Access is a Human Right
Beyond the new museology?
Taking stock of inclusion, access and decolonisation
22- 24 September 2015
Museum of New Zealand Te Papa Tongarewa
Wellington, New Zealand
“It was great to participate in the conference; I had not anticipated I would get so much out of it as I did. In particular it was a great pleasure meeting and talking with Taiwanese and South American delegates and hearing from perspectives so different from our safe first world democratic ones. […] All round a fantastic conference.” (Conference delegate feedback)
About the conference
E ngā mana, e ngā reo, e ngā maunga, e ngā awaawa
E ngā pātaka o ngā taonga tuku iho, tēnā koutou
FIHRM was delighted to work with the Museum of New Zealand Te Papa Tongarewa, in association with Victoria University’s Museum and Heritage Studies programme, for its annual conference. The conference provided opportunities to explore and debate museums’ responsibilities regarding all aspects of access – intellectual, physical, emotional, cultural and spiritual.
The timing of the conference coincided with the 175th anniversary of the signing of the Treaty of Waitangi, and so it was fitting that the conference also explored aspects of partnership, indigenous rights and self-determination within the museum context. The Museum of New Zealand Te Papa Tongarewa has long been acknowledged for its bicultural stance; a model it believes should be adopted in more museums around the world.
Read some of the papers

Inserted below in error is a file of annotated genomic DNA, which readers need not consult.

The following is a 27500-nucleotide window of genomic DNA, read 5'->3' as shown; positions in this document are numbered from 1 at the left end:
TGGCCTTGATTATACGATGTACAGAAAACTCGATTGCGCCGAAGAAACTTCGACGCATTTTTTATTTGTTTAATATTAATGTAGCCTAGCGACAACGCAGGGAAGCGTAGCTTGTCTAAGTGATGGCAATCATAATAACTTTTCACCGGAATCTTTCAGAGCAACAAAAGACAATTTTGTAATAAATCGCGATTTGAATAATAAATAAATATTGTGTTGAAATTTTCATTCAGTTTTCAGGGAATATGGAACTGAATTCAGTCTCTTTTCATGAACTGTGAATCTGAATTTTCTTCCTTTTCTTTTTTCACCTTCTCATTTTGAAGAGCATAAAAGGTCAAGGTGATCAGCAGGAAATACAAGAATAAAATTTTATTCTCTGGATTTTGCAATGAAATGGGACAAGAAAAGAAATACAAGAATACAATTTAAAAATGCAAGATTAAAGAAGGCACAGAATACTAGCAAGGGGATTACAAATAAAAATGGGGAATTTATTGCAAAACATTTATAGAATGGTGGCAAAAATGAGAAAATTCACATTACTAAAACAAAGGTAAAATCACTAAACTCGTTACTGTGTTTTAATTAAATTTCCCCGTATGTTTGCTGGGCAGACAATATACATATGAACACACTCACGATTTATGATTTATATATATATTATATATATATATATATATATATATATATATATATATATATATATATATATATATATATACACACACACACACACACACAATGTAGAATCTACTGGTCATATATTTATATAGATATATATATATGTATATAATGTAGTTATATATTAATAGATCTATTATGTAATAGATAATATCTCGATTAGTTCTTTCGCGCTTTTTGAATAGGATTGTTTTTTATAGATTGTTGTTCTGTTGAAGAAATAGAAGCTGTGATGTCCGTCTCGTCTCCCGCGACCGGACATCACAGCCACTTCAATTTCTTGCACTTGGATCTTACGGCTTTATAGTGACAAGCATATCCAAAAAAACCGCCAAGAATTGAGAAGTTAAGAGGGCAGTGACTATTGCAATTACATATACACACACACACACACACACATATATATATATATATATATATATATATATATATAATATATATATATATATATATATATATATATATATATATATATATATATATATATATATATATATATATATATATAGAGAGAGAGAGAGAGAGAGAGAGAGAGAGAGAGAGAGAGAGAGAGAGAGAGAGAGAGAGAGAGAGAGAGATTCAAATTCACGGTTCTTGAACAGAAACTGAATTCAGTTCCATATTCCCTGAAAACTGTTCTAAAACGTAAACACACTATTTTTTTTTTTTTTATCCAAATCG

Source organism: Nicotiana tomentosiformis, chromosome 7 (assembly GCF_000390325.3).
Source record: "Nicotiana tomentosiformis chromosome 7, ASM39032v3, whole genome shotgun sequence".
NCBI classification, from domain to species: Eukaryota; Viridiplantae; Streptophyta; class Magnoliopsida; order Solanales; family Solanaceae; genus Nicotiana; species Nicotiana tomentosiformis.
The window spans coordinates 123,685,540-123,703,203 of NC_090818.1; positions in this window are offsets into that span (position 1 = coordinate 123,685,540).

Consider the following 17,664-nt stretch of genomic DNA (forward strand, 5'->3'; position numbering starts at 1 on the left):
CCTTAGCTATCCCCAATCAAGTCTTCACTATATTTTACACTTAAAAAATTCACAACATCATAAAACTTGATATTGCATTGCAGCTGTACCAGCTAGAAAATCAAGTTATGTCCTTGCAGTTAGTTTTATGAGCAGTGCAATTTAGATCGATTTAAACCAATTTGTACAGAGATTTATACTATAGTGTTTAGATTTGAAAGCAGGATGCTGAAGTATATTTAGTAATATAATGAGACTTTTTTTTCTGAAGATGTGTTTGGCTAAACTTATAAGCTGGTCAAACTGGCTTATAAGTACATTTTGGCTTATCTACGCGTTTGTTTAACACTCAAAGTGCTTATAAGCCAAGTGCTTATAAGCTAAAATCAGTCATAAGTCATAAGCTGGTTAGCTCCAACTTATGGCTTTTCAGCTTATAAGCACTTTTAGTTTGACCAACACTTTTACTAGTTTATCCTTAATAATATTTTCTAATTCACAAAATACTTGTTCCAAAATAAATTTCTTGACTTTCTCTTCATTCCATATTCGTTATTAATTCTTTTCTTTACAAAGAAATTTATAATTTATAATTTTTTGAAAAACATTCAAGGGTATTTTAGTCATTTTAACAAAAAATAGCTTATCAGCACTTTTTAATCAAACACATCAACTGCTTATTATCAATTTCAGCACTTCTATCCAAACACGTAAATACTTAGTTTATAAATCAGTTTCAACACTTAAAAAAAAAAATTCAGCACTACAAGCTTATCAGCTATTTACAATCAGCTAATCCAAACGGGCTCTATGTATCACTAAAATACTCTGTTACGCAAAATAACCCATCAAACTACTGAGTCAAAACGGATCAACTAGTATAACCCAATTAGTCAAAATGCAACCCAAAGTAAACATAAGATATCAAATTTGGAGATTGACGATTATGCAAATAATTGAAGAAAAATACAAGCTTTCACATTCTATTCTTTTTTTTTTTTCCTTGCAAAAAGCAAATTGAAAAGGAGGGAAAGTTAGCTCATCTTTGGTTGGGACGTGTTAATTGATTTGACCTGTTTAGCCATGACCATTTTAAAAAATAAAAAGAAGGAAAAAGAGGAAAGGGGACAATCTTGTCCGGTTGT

A series of presentations from the conference are available to download:
Access is a Human Right – Summary address
David Fleming, FIHRM President, Director, National Museums Liverpool, UK
Positive Policy Pressures for Social Inclusion in Public Art Galleries: A New Zealand Case Study
Claire Baker, New Zealand
Museum Education Behind Bars
LIN Huei-Hsien, National Palace Museum, Taiwan
Museums and Minorities
Ian Day, Howick Historical Village, New Zealand
The impact of staff perspectives
Alexandre Christopher & Radhika Iyer, freelance researchers/writers, Australia
Te Papa as a bicultural ‘contact zone’?
Tanja Schubert McArthur, New Zealand
A partnership approach to repatriation
June Jones, University of Birmingham, UK & Te Herekieie Herewini, Te Papa , New Zealand
Ka hao te rangatahi: How is contemporary Maori society collected at Te Papa?
Matariki Williams, Ministry for Culture and Heritage, New Zealand
A Canadian experience to balance the rights of First Nationals with Museums’ fiduciary obligation
Michele Rivet, Human Rights Lawyer, Canada
The conference was supported by: